This Self-Taught Programmer Is Bringing Transparency to California Politics

A laid-off grocery bagger learned to code and is now shining a light on spending by politicians, their campaigns, and outside groups.

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Rob Pyers didn't set out to bring transparency to establishment politics. In fact, he didn't even have any programming experience before he built the electronic systems for the California Target Book, a go-to resource for political transparency in the state. He initially came to Los Angeles with aspirations of becoming a screenwriter, but ended up stuck in his day job, bagging groceries. Then Walgreen's laid him off, and he needed something else to do.

After joining the Target Book, Pyers taught himself how to code, mostly by watching YouTube videos. Two years later, the 41-year-old has built its systems from the ground up, and now runs the website from his cramped West Hollywood one-bedroom. He is often the first to publicize major donations and new candidates, making his Twitter feed invaluable to campaign consultants and journalists alike.

Pyers, who describes himself as "95 lbs of concentrated tech geek," has become an expert on pulling data from hundreds of voter databases, election filings, and campaign finance disclosures. He's done all this despite the fact that the state's main resource for campaign information is an inaccessible hodgepodge of ZIP archives and tables that even the current Secretary of State has called a "Frankenstein monster of outdated code."

"California's Cal-Access website is notorious for being just sort of an ungodly, byzantine mess," says Pyers. "If you have no idea what you're doing, it's almost impossible to get any useful information out of."

The state is currently working on a multi-million dollar upgrade to the site, with an expected rollout in 2019. But while the government builds its new system, the Target Book has already proven its worth. During one 2016 Congressional race, the L.A. Times used Pyers' data to reveal that candidate Isadore Hall may have misused hundreds of thousands of dollars of campaign cash.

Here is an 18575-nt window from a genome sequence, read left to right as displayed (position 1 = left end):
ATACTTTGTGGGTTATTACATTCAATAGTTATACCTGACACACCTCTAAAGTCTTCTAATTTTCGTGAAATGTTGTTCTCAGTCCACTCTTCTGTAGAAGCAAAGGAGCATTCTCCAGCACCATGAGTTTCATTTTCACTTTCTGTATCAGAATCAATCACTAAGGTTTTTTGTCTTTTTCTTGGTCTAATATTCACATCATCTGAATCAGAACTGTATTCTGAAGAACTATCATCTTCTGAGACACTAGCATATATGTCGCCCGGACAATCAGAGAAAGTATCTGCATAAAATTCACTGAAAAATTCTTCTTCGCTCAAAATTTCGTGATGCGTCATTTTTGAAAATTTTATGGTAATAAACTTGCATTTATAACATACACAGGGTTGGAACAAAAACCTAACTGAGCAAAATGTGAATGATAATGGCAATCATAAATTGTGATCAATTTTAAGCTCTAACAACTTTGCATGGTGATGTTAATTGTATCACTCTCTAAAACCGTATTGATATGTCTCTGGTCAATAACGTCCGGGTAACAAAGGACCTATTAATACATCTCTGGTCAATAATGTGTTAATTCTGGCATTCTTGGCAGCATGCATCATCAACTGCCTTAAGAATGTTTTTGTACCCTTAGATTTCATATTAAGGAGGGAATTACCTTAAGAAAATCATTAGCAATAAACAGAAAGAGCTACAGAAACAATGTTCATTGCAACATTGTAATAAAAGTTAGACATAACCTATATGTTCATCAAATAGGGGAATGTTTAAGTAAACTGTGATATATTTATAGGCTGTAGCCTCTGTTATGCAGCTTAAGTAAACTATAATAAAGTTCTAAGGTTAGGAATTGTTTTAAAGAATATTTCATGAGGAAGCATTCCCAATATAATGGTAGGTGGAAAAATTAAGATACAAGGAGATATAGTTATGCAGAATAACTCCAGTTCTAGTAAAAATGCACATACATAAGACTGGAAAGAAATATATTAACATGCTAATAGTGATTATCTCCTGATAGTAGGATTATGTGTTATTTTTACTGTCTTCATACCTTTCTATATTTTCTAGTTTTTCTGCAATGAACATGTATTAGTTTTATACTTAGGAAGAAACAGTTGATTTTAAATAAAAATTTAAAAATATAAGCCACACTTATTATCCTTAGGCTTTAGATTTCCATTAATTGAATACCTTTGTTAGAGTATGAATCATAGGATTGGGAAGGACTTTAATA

Pyers believes radical transparency is the best method for rooting out corruption because regulatory interventions tend to backfire. He bases this belief on the real-world effects he's seen in California. In 2010, the state revamped primary elections to make them nonpartisan. Reformers promised this system would help moderates and minor party candidates, but Pyers says it has only increased the power of special interests and cemented Democratic Party rule in the state.

Another popular reform is campaign finance limits, but again, Pyers believes such regulations backfire and actively hurt candidates who aren't backed by a major party or special interest. According to Pyers, their campaigns end up being dominated by PACs and dark money organizations that aren't legally required to disclose their backers, and with which the candidates are legally prohibited from coordinating.

Watch the video above for the full story.

Produced by Justin Monticello. Cameras by Monticello, Alex Manning, and Zach Weissmueller. Music by Grégoire Lourme, Hare, Kevin MacLeod, and MK2.

Inspired Kevin MacLeod (incompetech.com)
Licensed under Creative Commons: By Attribution 3.0 License
http://creativecommons.org/licenses/by/3.0/

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  1. He initially came to Los Angeles with aspirations of becoming a screenwriter…95 lbs of concentrated tech geek

    If he has a BA in English and not a verifiable STEM degree, I reserve the right to call Shenanigans!

    1. I earned a good living in data processing / electronic data processing / automated data processing / information systems / management information systems / information technology and whatever they call it now for 45 years.
      All that with a bachelors degree in Public Administration!
      All the degree was good for was getting them to give out an application for the job. Never used it once in all 45 years.
      There were two absolutely brilliant ladies I worked with at one time or another; one had a degree in interior design, the other in theoretical nuclear physics. So maybe not so much shenanigans.
      The two key skills are office politics, and patience.

  2. How is he with shoddy commenting systems?

    1. Whine not ask him yourself?

    2. Call me cynical, but I suspect the vanilla nature of this comments section suits Reason just fine.

  3. Governments emphatically do not need to build websites to display their information, as they have proven unequal to that particular task. All they need to do is release their data in machine-readable formats and let the people figure out how to display it.